DOE Launches First Segment of Its Next-Generation Nationwide Network to Support Scientific Research Efforts

WASHINGTON, DC — The U.S. Department of Energy’s (DOE) Office of Science and Internet2 announced today that the first segment of a next-generation, nationwide network has gone live, marking a key step in significantly upgrading networking services to thousands of scientific researchers across the country and around the world. The first complete national ring of DOE’s Energy Sciences Network (ESnet4) will be rolled out segment by segment from the east coast to the west coast and is expected to be fully operational by September, 2007.

“The launch of this first segment of ESnet4 represents a significant step toward a state-of-the-art optical network that is a critical component supporting the United States’ scientific leadership,” said Dr. Raymond L. Orbach, DOE Under Secretary for Science. “Not only does this new architecture provide greater bandwidth and higher reliability for DOE researchers, but it also underscores the support of DOE’s Office of Science to the entire U.S. university community.”

The first segment connects the Washington, D.C. area to New York and Chicago through a partnership between Internet2 and ESnet that was announced in August, 2006. Once completed, ESnet4 will be the most advanced and reliable, high capacity nationwide network supporting scientific research efforts of the DOE research community. By providing reliable high bandwidth access to DOE laboratories and other major research facilities, ESnet4 will enhance the capabilities of researchers and scientists across the country, and their international collaborators, to use large-scale instruments to advance the scientific mission of the Office of Science.

This collaboration between ESnet and Internet2 brings together two advanced networks which have a combined 30 years of experience in providing network support to thousands of researchers around the world. ESnet, funded by DOE’s Office of Science and operated by DOE’s Lawrence Berkeley National Laboratory, connects more than 20 DOE laboratories and provides networking to more than 50,000 DOE laboratory staff and scientists. ESnet is also used by more than 18,000 researchers from universities, other government agencies and private industry. ESnet directly serves major Office of Science facilities including particle accelerators, supercomputing centers and massive scientific data storage systems.

“As the first links of our new architecture enter production, the ESnet and Internet2 staffs have been working very hard to build out the rest of the production links—all of which is being done on an exacting timeline,” said Bill Johnston, head of the ESnet Department at Lawrence Berkeley National Laboratory. “The close working relationships we have developed over the years with Internet2 are now paying big dividends for the U.S. research community and their international collaborators.”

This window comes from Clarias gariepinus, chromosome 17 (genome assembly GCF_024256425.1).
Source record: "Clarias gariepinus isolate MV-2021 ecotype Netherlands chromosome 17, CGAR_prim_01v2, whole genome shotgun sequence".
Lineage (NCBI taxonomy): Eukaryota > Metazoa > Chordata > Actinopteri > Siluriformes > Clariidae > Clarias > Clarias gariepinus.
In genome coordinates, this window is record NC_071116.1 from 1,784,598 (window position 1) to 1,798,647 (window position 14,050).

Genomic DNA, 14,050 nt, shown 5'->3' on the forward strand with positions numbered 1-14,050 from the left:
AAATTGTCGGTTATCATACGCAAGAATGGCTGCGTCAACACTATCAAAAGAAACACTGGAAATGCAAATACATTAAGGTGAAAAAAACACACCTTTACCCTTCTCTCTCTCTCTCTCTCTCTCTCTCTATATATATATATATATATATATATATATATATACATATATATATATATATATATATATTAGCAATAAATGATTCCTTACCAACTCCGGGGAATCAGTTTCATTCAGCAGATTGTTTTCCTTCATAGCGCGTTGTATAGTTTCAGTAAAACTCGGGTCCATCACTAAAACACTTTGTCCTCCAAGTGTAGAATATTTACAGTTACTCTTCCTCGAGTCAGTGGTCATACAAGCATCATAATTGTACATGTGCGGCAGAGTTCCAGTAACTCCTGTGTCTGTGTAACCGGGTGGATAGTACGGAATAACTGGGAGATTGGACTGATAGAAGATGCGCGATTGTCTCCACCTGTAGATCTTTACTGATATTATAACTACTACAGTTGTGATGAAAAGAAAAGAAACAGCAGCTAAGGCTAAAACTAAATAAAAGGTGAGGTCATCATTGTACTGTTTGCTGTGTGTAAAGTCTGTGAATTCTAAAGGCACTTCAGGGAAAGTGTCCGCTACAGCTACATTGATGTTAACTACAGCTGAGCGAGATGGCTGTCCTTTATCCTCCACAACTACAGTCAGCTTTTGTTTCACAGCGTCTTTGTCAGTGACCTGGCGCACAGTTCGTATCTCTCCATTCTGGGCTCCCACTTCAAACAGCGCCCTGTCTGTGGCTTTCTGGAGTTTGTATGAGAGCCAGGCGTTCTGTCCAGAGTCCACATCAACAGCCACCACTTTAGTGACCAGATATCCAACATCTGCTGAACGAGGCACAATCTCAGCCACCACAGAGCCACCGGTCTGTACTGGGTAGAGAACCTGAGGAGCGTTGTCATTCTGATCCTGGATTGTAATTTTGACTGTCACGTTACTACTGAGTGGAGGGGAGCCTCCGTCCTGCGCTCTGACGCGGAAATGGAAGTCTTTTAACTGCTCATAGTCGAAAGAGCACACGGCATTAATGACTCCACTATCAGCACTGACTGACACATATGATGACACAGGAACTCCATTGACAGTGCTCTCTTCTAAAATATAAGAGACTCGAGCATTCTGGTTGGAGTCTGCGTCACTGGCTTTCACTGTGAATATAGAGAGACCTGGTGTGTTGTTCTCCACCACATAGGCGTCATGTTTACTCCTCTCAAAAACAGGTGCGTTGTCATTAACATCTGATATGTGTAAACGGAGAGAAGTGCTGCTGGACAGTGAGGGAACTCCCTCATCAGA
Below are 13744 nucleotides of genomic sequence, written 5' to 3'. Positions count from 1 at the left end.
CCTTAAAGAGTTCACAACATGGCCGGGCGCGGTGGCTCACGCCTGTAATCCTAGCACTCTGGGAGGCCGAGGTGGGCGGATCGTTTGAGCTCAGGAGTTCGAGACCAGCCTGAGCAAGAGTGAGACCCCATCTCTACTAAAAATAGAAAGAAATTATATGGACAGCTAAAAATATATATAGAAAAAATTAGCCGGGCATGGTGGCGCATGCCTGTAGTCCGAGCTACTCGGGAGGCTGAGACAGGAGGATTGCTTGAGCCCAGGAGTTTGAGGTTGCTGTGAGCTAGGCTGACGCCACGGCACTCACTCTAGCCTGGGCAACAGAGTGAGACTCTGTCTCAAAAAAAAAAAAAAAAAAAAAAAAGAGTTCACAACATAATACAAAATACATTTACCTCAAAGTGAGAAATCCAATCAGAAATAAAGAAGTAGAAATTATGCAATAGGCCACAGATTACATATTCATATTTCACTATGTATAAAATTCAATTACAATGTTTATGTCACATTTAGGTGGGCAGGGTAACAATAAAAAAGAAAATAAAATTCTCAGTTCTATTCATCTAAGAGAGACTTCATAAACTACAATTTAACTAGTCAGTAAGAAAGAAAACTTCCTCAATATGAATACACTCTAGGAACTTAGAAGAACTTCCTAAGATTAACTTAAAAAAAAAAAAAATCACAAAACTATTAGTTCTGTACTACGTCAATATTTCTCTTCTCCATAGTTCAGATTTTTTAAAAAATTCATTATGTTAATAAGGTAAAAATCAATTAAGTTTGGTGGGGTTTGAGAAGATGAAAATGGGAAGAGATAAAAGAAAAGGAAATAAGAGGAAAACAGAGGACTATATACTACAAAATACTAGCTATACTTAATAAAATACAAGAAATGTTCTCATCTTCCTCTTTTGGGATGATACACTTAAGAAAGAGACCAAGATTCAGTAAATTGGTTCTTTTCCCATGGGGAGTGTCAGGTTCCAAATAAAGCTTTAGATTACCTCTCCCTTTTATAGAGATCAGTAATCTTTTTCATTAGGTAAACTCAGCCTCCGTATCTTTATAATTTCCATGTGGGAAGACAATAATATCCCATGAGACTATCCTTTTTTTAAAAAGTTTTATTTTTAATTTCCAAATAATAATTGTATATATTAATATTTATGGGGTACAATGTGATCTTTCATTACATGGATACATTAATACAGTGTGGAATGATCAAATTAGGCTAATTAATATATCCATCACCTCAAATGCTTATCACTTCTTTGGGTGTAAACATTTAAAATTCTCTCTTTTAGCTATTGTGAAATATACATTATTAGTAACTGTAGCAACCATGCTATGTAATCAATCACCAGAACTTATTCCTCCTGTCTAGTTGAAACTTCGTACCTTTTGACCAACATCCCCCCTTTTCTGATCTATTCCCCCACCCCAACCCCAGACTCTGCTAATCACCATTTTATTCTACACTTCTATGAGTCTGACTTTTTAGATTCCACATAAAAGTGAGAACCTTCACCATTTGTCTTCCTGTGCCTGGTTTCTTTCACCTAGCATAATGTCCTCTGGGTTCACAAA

The new network will initially operate on two dedicated 10 gigabit per second (Gbps) wavelengths on the new Internet2 nationwide optical infrastructure and will seamlessly scale over the next several years to meet the complex needs of large-scale DOE Office of Science research projects.

“Since announcing our partnership in August, we have made steady progress toward deploying our new optical infrastructure on which ESnet4 is being built and are pleased to put the first major segments into production,” said Doug Van Houweling, Internet2’s CEO. “The new ESnet4 network will allow university and lab researchers participating in a broad range of scientific research to leverage their institutions’ existing Internet2 network connection to access the ESnet4 infrastructure and its wide range of Office of Science facilities.”

Among the most ambitious projects to be undertaken by physicists around the globe is a series of experiments at the new Large Hadron Collider (LHC) at CERN, near Geneva, Switzerland, which will be the world’s largest particle accelerator. Expected to go online by the end of 2007, the LHC experiments are collaborations involving thousands of scientists from universities and laboratories around the world investigating fundamental questions about matter and the origins of the universe.

In the U.S., researchers at universities and laboratories will participate in this global research effort through the ESnet4 network and DOE’s USLHCnet (operated by Caltech) which will transport the petabytes/yr of LHC experiment data to two national data centers in the U.S. - Brookhaven National Lab in New York and Fermi National Accelerator Laboratory in Illinois, both of which are ESnet sites. From these two U.S. centers the LHC data will be sent to the university-hosted “Tier 2” centers for further analysis.

Internet2 is a U.S. advanced networking consortium led by the research and education community since 1996. Internet2 provides both leading-edge network capabilities and unique partnership opportunities that together facilitate the development, deployment and use of revolutionary Internet technologies. Internet2 is in merger discussions with National LambdaRail (NLR), a major initiative of U.S. research universities and private sector technology companies to provide a national scale infrastructure for research and network experimentation. NLR has also collaborated with ESnet to provide circuits for portions of ESnet's Science Data Network and such a merger would contribute directly to ESnet’s goal of strengthening the U.S. research and education community network infrastructure.

Additional information on Internet2.

Additional information on Esnet.

Media contact(s):
Jeff Sherwood (DOE), (202) 586-5806
Lauren Rotman (Internet2), (202) 331-5345
Jon Bashor (ESnet), (510) 486-5849